…Did you know that alleged “child support” has nothing to do with supporting a child because the mother has no obligation to spend even one dollar of it on a child, and in many cases none of the “support” money ever gets to a child because it goes to fatten the payroll of the child-support bureaucracy?

Finally, Rebecca Hagelin explains how to teach children about morality.


Many overwhelmed parents institute a bunch of rules and routines to help get through each day. But don’t mistake having a list of “dos” and “don’ts” for parenting – it’s more like policing. Having rules without telling our children what they mean in context of their future can leave them feeling frustrated and angry. Worse still, living a legalistic life can result in emptiness. Yes, your children should obey you just because you “said so”, but parenting also involves inspiring them to do so.

Today’s culture teaches our kids to live for the moment, to fulfill selfish desires and cravings, and says very little about who – not just what – they should become. No one is inspiring and encouraging our children to become adults whose lives are marked by strong moral character, goodness, truth and joy. We need to set the vision clearly before them – and you can’t do that with just a set of rules. If you don’t thoughtfully connect your rules with how they help your children have a beautiful, meaningful life, you have missed the opportunity to raise sons and daughters of purpose.

This is exactly my own view, and I have used the same Scripture she does to encourage my relatives. Memorize that verse and apply it to raising your pets and children.

Why fiscal conservatives should support marriage and family

The Heritage Foundation has a post up about the social costs of the decline of marriage and family fore adults, children and society.

…nearly four of every ten babies is born out of wedlock and only half of all teenagers live in intact families. Cause for alarm is also found in a bevy of academic studies revealing the impact of the dissolution of the nuclear family on the life prospects and well-being of adults and their children. Research has clearly shown the physical, emotional, and fiscal benefits that married couples experience, as well as the devastating impact that the decline of the intact family has for the next generation. Compared with peers living with both biological parents, children and youth in other family structures fare worse in terms of academic achievement, mental and emotional health, and problem behavior. A father’s presence and involvement can make a lasting difference in a child’s prospects for life.

A married father is more likely to be involved with his children…while unmarried fathers are “soon out the door” when the demands of family life inevitably occur.

And then there is this troubling observation about the way the next generation destroys their ability to succeed in marriage, even though they would like to marry!

Surveys have indicated that American adolescents’ attitudes toward marriage tend to be hopeful (76 percent said that the institution of marriage and family life are “extremely important” and 81 percent said that they expected to marry), but trends in their favorable attitudes toward cohabitation and premarital sexual activity belie that hope. Research indicates that cohabiting couples are more likely to experience divorce in a subsequent marriage and premarital sex is likewise related to an increased likelihood of divorce.

When families break down, government must increase in order to deal with the fallout of divorce and of broken homes. That can mean more government control, more expensive social programs, more courts, more regulation, more police, etc. That is why fiscal conservatives need to stand up for social conservatism – and that means strong families raising well-adjusted children.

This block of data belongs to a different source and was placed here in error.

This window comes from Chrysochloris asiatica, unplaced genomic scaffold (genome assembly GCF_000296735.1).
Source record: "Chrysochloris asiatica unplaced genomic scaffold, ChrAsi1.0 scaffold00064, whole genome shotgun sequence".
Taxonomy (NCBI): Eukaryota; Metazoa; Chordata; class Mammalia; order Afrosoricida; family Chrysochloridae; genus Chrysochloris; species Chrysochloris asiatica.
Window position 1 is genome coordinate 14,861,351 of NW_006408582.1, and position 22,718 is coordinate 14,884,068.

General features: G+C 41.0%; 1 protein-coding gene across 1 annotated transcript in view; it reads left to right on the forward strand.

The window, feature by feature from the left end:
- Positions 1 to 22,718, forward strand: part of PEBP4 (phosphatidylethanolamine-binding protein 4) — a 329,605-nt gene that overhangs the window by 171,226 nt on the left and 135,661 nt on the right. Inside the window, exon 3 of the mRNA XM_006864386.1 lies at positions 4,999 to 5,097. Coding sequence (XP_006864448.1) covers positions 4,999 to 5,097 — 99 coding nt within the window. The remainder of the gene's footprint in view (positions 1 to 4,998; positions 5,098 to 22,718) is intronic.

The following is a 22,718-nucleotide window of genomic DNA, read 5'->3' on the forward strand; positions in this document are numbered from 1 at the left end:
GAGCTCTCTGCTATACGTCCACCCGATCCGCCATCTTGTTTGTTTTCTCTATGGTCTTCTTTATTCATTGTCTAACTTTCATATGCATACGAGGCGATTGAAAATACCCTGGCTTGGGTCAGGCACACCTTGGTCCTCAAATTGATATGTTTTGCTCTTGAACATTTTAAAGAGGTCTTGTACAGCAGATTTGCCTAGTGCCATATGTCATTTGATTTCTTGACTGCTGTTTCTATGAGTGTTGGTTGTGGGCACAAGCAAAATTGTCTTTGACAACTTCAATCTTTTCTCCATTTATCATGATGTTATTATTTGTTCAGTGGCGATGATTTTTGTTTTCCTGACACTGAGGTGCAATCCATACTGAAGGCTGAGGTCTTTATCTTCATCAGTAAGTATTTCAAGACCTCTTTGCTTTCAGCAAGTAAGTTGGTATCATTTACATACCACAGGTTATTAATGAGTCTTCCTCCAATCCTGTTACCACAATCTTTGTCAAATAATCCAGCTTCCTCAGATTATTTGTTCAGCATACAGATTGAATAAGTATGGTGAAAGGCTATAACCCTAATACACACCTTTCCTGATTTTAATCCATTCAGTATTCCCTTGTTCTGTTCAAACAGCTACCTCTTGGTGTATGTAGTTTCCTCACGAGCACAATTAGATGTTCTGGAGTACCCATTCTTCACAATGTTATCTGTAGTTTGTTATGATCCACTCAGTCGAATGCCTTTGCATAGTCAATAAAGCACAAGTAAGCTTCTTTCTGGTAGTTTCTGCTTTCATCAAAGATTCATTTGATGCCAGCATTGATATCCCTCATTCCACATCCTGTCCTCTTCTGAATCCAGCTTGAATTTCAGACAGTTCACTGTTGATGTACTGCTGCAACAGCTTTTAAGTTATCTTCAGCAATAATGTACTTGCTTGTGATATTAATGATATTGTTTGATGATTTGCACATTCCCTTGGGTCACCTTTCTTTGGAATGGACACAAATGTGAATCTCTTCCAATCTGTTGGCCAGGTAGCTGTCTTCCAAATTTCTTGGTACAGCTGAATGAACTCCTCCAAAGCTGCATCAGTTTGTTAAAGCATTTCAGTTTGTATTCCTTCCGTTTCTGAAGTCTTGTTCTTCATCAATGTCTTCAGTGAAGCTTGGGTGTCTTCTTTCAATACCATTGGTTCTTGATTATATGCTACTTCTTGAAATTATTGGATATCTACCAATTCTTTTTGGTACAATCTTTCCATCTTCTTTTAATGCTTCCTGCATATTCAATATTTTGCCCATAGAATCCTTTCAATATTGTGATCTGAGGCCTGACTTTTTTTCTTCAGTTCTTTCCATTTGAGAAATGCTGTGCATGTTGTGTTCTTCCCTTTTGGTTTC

Marriage is a job. Certain skills and character traits are needed in order to succeed. The character traits have to be developed by studying in order to form a worldview that makes marriage rational. The worldview should rationally ground 1) moral obligations, and 2) self-sacrificial love. The rational grounding should not be based on self-interest- because marriage is tough.

People also need to study how marriage and parenting works. They need to study the effects of behaviors like pre-marital sex and co-habitation on their ability to have a successful marriage. They need to study the effects of focusing too much on education and career on parenting. The need to assess whether certain ideas (e.g. – feminism or promiscuity) help or hurt their ability to marry and raise children.

The vast majority of young people today have formed opinions and performed actions that make them incapable of commitment and parenting. If people really wanted marriage and children, they should have studied and acted differently. Attitudes can only change as people study these issues and understand the consequences of their decisions, before they make them.

When I think of a leftist, I think of someone who jettisons the wisdom of centuries of civilization, based on their emotions. These people are perpetually surprised by the consequences of their actions and public policies. They have no idea why moral rules are in place, and what consequences follow from disregarding these moral rules. They do not understand, they oversimplify, then they are surprised by failure.

Some of the challenges facing men today

This is just a round-up of a few issues that that will be of interest to those who would like to learn more about the challenges facing men today. These articles are all from this week.

And from earlier posts this week:

And some oldies-but-goodies:

And the Independent Women’s Forum’s introduction to Title IX, which discriminates against male athletics on the university campus.